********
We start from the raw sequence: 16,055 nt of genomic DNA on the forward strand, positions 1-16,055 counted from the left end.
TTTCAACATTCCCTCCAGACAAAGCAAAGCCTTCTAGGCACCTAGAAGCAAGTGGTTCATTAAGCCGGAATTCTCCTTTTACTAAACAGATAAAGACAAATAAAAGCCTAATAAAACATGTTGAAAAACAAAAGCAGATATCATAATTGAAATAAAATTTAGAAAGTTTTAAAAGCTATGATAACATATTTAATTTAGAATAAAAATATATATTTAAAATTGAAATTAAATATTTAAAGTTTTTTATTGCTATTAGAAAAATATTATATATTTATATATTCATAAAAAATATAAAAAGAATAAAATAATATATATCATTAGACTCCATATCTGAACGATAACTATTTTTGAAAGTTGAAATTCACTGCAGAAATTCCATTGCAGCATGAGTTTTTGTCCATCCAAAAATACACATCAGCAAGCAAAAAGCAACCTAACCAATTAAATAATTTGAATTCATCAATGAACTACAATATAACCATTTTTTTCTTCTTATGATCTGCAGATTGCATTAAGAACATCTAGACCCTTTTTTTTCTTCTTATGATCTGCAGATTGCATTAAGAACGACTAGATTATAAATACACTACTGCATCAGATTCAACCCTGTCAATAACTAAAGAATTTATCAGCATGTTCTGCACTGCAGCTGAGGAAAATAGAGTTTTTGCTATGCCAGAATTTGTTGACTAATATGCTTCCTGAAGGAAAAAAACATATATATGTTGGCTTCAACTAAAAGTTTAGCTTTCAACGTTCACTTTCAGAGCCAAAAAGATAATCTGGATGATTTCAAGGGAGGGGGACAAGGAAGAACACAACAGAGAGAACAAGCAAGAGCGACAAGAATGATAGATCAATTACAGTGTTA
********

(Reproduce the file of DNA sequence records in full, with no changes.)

We start from the raw sequence: 16,055 nt of genomic DNA on the forward strand, positions 1-16,055 counted from the left end.
TTTCAACATTCCCTCCAGACAAAGCAAAGCCTTCTAGGCACCTAGAAGCAAGTGGTTCATTAAGCCGGAATTCTCCTTTTACTAAACAGATAAAGACAAATAAAAGCCTAATAAAACATGTTGAAAAACAAAAGCAGATATCATAATTGAAATAAAATTTAGAAAGTTTTAAAAGCTATGATAACATATTTAATTTAGAATAAAAATATATATTTAAAATTGAAATTAAATATTTAAAGTTTTTTATTGCTATTAGAAAAATATTATATATTTATATATTCATAAAAAATATAAAAAGAATAAAATAATATATATCATTAGACTCCATATCTGAACGATAACTATTTTTGAAAGTTGAAATTCACTGCAGAAATTCCATTGCAGCATGAGTTTTTGTCCATCCAAAAATACACATCAGCAAGCAAAAAGCAACCTAACCAATTAAATAATTTGAATTCATCAATGAACTACAATATAACCATTTTTTTCTTCTTATGATCTGCAGATTGCATTAAGAACATCTAGACCCTTTTTTTTCTTCTTATGATCTGCAGATTGCATTAAGAACGACTAGATTATAAATACACTACTGCATCAGATTCAACCCTGTCAATAACTAAAGAATTTATCAGCATGTTCTGCACTGCAGCTGAGGAAAATAGAGTTTTTGCTATGCCAGAATTTGTTGACTAATATGCTTCCTGAAGGAAAAAAACATATATATGTTGGCTTCAACTAAAAGTTTAGCTTTCAACGTTCACTTTCAGAGCCAAAAAGATAATCTGGATGATTTCAAGGGAGGGGGACAAGGAAGAACACAACAGAGAGAACAAGCAAGAGCGACAAGAATGATAGATCAATTACAGTGTTA